San Francisco ‘Below Market Rate’ Housing Units Currently Above Market Rate

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With well-priced apartments around San Francisco in what will likely be a near-term decline in the rental market, so-called below-market-rate (BMR) units are tied to other measures, and tenants may find more. best deals in the open market right now.

Affordable housing has been one of the most central and existential issues of San Francisco politics for several decades now, but what constitutes “affordable” is actually a wide range of prices that are tied to the region’s median income. And although the pandemic left an army of local service industry workers in poverty and sent some tech workers fleeing to the hills while working remotely, average incomes in San Francisco have failed. not officially declined. This means that BMR housing prices have not fallen, despite the fact that rental housing in the city has seen an estimated decline of around 27%.

Anyone trying to move to San Francisco right now or just change apartments is better off trying to find a rent-controlled unit they hope to stay in for the long term – and lock in rent during this market downturn – rather. than looking for BMR units through official channels. Because, as KPIX reports, some of those units in new downtown towers that had BMR requirements when built are currently listed at higher rents than in the wider market.

This isn’t how the system is supposed to work, but this is what recent college graduate Christine McDow discovered as she searched for a remote apartment, intending to move to SF this year. from North Carolina.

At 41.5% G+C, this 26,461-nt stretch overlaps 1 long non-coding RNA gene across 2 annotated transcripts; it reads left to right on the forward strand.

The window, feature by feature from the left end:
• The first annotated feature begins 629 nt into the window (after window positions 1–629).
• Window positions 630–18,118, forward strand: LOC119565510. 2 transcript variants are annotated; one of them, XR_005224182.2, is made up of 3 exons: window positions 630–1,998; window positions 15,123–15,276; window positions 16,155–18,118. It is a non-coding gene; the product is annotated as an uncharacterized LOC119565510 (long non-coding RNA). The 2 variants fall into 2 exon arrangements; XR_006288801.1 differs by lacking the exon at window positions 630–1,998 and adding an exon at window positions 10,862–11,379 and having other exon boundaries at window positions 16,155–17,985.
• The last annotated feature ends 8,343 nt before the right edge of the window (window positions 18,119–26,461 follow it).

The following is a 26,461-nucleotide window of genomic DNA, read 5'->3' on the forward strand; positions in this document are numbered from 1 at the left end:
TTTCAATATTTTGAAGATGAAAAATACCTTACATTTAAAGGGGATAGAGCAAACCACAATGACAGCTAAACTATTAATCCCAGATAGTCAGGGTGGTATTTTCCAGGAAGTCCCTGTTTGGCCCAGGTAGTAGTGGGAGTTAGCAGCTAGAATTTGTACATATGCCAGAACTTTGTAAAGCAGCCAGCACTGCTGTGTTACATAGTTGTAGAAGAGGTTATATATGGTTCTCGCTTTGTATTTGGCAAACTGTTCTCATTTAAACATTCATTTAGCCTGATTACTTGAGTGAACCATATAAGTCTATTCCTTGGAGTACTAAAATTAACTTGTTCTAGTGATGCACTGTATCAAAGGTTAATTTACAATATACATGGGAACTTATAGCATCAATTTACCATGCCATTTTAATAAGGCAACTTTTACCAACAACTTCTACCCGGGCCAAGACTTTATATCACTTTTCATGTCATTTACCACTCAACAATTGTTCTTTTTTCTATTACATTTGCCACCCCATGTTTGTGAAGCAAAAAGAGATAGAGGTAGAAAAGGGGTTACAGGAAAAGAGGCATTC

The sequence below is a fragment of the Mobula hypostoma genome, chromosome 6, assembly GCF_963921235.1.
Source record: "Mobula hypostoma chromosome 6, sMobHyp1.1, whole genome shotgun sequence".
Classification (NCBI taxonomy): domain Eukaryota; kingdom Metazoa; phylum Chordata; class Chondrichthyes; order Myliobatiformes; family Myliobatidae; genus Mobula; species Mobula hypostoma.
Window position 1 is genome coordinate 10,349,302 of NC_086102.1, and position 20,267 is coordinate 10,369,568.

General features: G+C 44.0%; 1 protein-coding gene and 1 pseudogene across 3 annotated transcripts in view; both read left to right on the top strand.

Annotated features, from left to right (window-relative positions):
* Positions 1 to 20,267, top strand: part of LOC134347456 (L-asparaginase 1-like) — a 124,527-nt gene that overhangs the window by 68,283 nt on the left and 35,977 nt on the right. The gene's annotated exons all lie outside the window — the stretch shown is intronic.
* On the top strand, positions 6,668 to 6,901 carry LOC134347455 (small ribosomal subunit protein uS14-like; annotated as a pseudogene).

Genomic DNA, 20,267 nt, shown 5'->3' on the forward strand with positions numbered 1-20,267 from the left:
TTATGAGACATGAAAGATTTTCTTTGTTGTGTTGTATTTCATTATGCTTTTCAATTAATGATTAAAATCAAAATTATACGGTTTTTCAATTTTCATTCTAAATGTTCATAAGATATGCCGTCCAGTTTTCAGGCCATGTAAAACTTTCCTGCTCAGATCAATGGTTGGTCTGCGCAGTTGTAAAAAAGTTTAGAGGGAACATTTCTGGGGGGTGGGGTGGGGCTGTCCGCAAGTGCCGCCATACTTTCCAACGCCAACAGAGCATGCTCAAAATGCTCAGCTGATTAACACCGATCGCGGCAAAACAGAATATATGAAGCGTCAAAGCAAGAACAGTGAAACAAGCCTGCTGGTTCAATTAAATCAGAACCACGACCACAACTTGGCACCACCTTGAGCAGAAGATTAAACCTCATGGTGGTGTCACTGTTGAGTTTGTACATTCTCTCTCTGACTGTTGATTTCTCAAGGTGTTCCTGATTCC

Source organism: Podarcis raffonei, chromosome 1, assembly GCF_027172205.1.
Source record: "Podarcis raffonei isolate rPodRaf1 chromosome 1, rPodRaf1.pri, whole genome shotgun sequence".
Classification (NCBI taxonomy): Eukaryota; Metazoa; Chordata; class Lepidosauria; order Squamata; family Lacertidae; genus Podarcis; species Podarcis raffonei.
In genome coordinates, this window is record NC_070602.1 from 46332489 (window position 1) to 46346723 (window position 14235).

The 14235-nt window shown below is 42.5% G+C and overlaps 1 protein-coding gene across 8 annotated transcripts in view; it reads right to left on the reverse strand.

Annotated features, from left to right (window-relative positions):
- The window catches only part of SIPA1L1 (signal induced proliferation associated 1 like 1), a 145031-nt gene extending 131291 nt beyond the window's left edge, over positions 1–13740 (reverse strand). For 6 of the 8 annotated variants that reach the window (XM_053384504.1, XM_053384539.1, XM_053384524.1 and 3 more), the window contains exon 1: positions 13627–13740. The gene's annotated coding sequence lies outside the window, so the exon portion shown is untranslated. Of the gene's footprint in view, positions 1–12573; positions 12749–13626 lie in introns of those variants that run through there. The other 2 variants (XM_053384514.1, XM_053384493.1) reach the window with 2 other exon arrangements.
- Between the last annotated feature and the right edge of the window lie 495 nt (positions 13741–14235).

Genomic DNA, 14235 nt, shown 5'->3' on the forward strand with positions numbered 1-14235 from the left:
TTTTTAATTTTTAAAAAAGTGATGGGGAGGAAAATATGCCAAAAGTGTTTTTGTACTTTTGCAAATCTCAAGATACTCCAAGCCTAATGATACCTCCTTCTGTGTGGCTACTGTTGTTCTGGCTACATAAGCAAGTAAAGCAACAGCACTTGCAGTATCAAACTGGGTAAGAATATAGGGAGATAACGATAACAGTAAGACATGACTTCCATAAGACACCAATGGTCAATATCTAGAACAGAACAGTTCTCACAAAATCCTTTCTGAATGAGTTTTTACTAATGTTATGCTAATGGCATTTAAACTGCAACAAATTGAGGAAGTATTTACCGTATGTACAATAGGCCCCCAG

In one case, as she tells KPIX, she found a furnished T2 that was renting for a lower price than an unfurnished BMR unit.

At the Avalon on King Street in SoMa, KPIX finds that BMR tenants pay $ 2,700 for studios, but market-priced units of the same size in the same building are renting less.

The city responded to a request from the station saying the Mayor’s Office of Housing (MOH) would review the Avalon and contact building owners to find tenants on the city’s affordable housing waiting list. “The city has rent procedures in place that ensure affordable housing complies with the Town Planning Code and other regulations that keep rents below the market rate between 10 and 20 percent below the market.” the health ministry said in a statement. “The DAHLIA system (the city’s affordable housing portal) does not allow a building owner to ask for above-market rents.

The gap between BMR rates and the real market caused many tenants who were paying those stuck rates to look elsewhere for cheaper and better digs. KPIX spoke to Dave Osgood, a resident of the Rincon Tower, who says he has seen many people in the building’s 76 BMR units relocate over the past year, after finding cheaper locations elsewhere in the city. And he estimates that 20 percent of the BMR units there are empty – although that cannot be confirmed.

A review by SFist of the current listings on the city’s DAHLIA portal shows that a few available or recently lottery-awarded BMR studio units that are renting well below the market at any time over the past 20 years, with income limits and prices between $ 900 and $ 1400 a month.

“Places like San Francisco are getting cheaper, but they are by no means affordable,” says Rob Warnock, associate researcher for Apartment List, which released the recent figure that SF rents have fallen 27% since last March. .

But it’s all relative – as SFist has mentioned before, San Francisco has been considered an expensive place to live since the days of the Gold Rush. And when long-time residents here talk about the heyday of cheap rents, they’re mostly referring to a time when the Mission and a few other neighborhoods were more accessible, and things were generally cheaper after the recession of the early years. 1990.

And this moment of relatively cheaper rents can be reviewed with fondness or regret by city dwellers in a year or two, depending on whether or not they take it for many. Because the prices here never stay “low” for long.

Photo: Diane Bentley Raymond / Getty Images


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